Breaking News

Marisa Tansino ’17
Marisa Tansino reporting from Narragansett, RI

The film footage shows a 5-year-old Marissa Tansino in the biting rain, pink raincoat on, pink umbrella in hand, reporting the news as she stands in the rubble of what had been her grandparents’ concrete wall. Her crew: her dad and his Sony Handycam.

“The wall has fallen down,” Tansino tells her audience. “But nobody got hurt.”

Sixteen years later, Tansino ’17, a journalism major in the Harrington School of Communication and Media, is ready for her first professional gig: multimedia journalist at WMBF News in Myrtle Beach, S.C. In pursuing a journalism career, she joins an illustrious group of alums including Pulitzer Prize-winner Thomas J. Farragher ’77, this weekend’s graduate school commencement speaker; CNN’s Christiane Amanpour ’83 and John King ’85; and Vladimir Duthiers ’91, CBS News correspondent and undergraduate school commencement speaker. Tansino hopes to take her place among them one day with her eye trained on reporting for Boston’s WHDH, the television station she watched when a child.

“My hope is that we have people who want to hear the truth and not just what entertains them. I went into this with an open mind. I know this isn’t easy.”

Tansino talks of her future and the future of journalism with tempered enthusiasm. She enters the profession at a tumultuous time—an era of public mistrust and out-and-out animosity that has given rise to terms such as “fake news,” “alternative facts,” “citizen journalists,” and “dishonest media.” The weight of responsibility that comes with being a journalist is one Tansino is willing to bear. “Journalists right now are faced with a huge obstacle with the emergence of stations that are opinionated and lines that are being blurred.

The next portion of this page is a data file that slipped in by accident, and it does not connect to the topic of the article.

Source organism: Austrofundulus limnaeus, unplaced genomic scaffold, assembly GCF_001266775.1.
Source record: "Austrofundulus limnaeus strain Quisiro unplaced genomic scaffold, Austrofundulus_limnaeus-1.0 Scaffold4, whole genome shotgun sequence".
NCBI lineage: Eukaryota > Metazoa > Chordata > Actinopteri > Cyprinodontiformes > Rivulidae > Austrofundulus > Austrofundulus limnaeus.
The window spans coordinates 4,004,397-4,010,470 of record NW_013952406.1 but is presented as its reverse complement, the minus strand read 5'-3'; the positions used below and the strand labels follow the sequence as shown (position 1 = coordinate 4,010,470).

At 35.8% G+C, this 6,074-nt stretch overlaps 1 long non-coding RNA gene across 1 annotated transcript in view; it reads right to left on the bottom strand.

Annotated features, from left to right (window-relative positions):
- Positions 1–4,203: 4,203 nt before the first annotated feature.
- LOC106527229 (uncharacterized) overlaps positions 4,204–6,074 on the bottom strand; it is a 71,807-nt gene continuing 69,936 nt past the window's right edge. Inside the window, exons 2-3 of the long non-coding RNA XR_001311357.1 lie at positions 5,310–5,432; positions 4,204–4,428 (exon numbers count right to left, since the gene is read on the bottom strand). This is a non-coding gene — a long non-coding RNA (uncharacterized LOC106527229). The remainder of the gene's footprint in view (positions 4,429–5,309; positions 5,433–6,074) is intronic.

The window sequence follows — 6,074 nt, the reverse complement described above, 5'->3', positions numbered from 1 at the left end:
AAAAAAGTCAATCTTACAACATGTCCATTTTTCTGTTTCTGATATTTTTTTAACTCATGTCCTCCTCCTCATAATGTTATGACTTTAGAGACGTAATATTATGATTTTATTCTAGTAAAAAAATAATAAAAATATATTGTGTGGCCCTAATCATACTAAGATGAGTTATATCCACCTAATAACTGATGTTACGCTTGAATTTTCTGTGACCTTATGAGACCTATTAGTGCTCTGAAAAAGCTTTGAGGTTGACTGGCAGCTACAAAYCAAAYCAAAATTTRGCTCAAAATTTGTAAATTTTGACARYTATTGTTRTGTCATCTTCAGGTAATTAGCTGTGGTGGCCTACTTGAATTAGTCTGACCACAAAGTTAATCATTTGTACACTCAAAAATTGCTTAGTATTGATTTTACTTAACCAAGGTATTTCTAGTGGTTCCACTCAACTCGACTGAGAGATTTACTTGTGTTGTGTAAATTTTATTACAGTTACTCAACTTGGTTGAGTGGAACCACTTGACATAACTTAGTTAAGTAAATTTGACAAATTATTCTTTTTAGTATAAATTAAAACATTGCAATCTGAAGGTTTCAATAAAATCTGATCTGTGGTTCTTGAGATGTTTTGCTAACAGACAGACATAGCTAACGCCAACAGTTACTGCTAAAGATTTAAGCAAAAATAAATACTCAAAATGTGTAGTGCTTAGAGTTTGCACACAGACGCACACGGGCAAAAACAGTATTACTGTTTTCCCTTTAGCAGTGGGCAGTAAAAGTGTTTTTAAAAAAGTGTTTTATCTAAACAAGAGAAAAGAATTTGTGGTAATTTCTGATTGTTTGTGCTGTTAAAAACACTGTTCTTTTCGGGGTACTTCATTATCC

“People selectively perceive what they want to perceive and it’s scary because people become narrow-minded. My hope is that we have people who want to hear the truth and not just what entertains them,” Tansino said. “I went into this with an open mind. I know this isn’t easy. What I learned confirmed what I already knew about the business.”

The student has learned her lessons well, and the influence of John Pantalone, associate professor of journalism and department chair, is evident in her words.

“There is a path for students who want to do serious reporting,” Pantalone said. “And if the public embraces a renewed sense of the importance of the watchdog role of the journalist then maybe they will support journalism again.”

The obstacles are many for the aspiring journalist. First, there is the issue of money. Salaries start low and sometimes stay low. There is the aforementioned issue of public distrust. Then there is the scope of the work journalists do. Print journalists, for example, are no longer simply charged with writing about the news conference after the fact; they’re expected to Tweet as it’s happening, Pantalone said. URI’s journalism program has taken this in stride: making its journalists also photographers, videographers, filmmakers, broadcasters, editors, and social media strategists.